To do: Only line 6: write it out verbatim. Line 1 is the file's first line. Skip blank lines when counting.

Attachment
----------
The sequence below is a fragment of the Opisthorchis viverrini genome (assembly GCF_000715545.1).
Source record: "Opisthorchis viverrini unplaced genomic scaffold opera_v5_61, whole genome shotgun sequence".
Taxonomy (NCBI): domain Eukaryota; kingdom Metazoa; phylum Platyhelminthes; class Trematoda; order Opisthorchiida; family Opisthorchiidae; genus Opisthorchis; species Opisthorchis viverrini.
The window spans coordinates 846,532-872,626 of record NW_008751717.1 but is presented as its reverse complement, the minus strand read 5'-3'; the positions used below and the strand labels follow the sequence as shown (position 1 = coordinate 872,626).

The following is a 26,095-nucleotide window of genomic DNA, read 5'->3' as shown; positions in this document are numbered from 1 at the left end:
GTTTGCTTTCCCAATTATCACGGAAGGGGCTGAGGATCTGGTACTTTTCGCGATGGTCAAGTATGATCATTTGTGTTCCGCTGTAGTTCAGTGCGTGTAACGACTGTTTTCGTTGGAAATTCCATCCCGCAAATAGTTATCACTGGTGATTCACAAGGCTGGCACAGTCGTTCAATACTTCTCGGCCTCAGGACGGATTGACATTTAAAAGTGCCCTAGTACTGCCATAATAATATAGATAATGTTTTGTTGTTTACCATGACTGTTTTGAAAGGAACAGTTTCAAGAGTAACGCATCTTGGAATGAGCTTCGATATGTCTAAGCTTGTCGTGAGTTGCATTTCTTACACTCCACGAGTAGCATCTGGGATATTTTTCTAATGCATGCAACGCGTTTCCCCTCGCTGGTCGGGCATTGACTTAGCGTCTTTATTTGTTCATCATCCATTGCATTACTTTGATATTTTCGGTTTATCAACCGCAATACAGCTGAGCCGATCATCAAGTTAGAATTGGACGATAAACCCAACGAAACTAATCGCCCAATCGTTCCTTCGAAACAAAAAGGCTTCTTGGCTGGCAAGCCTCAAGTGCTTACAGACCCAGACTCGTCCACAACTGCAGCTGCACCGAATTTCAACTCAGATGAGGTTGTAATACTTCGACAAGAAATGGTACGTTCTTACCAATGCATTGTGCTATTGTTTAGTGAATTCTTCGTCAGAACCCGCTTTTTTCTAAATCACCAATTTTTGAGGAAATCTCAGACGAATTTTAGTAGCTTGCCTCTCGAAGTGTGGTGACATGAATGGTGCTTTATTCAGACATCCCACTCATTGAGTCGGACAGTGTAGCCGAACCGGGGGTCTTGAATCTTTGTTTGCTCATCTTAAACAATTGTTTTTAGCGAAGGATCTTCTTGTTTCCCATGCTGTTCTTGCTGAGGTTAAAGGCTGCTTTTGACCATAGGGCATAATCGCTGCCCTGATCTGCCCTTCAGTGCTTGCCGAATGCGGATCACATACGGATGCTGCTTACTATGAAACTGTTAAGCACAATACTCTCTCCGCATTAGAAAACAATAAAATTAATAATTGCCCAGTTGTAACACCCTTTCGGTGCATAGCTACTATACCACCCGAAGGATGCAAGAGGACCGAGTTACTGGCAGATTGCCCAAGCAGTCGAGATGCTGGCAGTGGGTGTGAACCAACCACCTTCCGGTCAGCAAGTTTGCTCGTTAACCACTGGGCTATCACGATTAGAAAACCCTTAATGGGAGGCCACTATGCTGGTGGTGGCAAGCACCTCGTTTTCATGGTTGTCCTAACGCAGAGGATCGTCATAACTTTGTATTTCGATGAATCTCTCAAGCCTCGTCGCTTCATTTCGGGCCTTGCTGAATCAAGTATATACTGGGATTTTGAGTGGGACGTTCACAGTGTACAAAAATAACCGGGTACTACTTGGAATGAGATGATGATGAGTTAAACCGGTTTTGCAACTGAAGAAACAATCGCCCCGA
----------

GTTTGCTTTCCCAATTATCACGGAAGGGGCTGAGGATCTGGTACTTTTCGCGATGGTCAAGTATGATCATTTGTGTTCCGCTGTAGTTCAGTGCGTGTAACGACTGTTTTCGTTGGAAATTCCATCCCGCAAATAGTTATCACTGGTGATTCACAAGGCTGGCACAGTCGTTCAATACTTCTCGGCCTCAGGACGGATTGACATTTAAAAGTGCCCTAGTACTGCCATAATAATATAGATAATGTTTTGTTGTTTACCATGACTGTTTTGAAAGGAACAGTTTCAAGAGTAACGCATCTTGGAATGAGCTTCGATATGTCTAAGCTTGTCGTGAGTTGCATTTCTTACACTCCACGAGTAGCATCTGGGATATTTTTCTAATGCATGCAACGCGTTTCCCCTCGCTGGTCGGGCATTGACTTAGCGTCTTTATTTGTTCATCATCCATTGCATTACTTTGATATTTTCGGTTTATCAACCGCAATACAGCTGAGCCGATCATCAAGTTAGAATTGGACGATAAACCCAACGAAACTAATCGCCCAATCGTTCCTTCGAAACAAAAAGGCTTCTTGGCTGGCAAGCCTCAAGTGCTTACAGACCCAGACTCGTCCACAACTGCAGCTGCACCGAATTTCAACTCAGATGAGGTTGTAATACTTCGACAAGAAATGGTACGTTCTTACCAATGCATTGTGCTATTGTTTAGTGAATTCTTCGTCAGAACCCGCTTTTTTCTAAATCACCAATTTTTGAGGAAATCTCAGACGAATTTTAGTAGCTTGCCTCTCGAAGTGTGGTGACATGAATGGTGCTTTATTCAGACATCCCACTCATTGAGTCGGACAGTGTAGCCGAACCGGGGGTCTTGAATCTTTGTTTGCTCATCTTAAACAATTGTTTTTAGCGAAGGATCTTCTTGTTTCCCATGCTGTTCTTGCTGAGGTTAAAGGCTGCTTTTGACCATAGGGCATAATCGCTGCCCTGATCTGCCCTTCAGTGCTTGCCGAATGCGGATCACATACGGATGCTGCTTACTATGAAACTGTTAAGCACAATACTCTCTCCGCATTAGAAAACAATAAAATTAATAATTGCCCAGTTGTAACACCCTTTCGGTGCATAGCTACTATACCACCCGAAGGATGCAAGAGGACCGAGTTACTGGCAGATTGCCCAAGCAGTCGAGATGCTGGCAGTGGGTGTGAACCAACCACCTTCCGGTCAGCAAGTTTGCTCGTTAACCACTGGGCTATCACGATTAGAAAACCCTTAATGGGAGGCCACTATGCTGGTGGTGGCAAGCACCTCGTTTTCATGGTTGTCCTAACGCAGAGGATCGTCATAACTTTGTATTTCGATGAATCTCTCAAGCCTCGTCGCTTCATTTCGGGCCTTGCTGAATCAAGTATATACTGGGATTTTGAGTGGGACGTTCACAGTGTACAAAAATAACCGGGTACTACTTGGAATGAGATGATGATGAGTTAAACCGGTTTTGCAACTGAAGAAACAATCGCCCCGA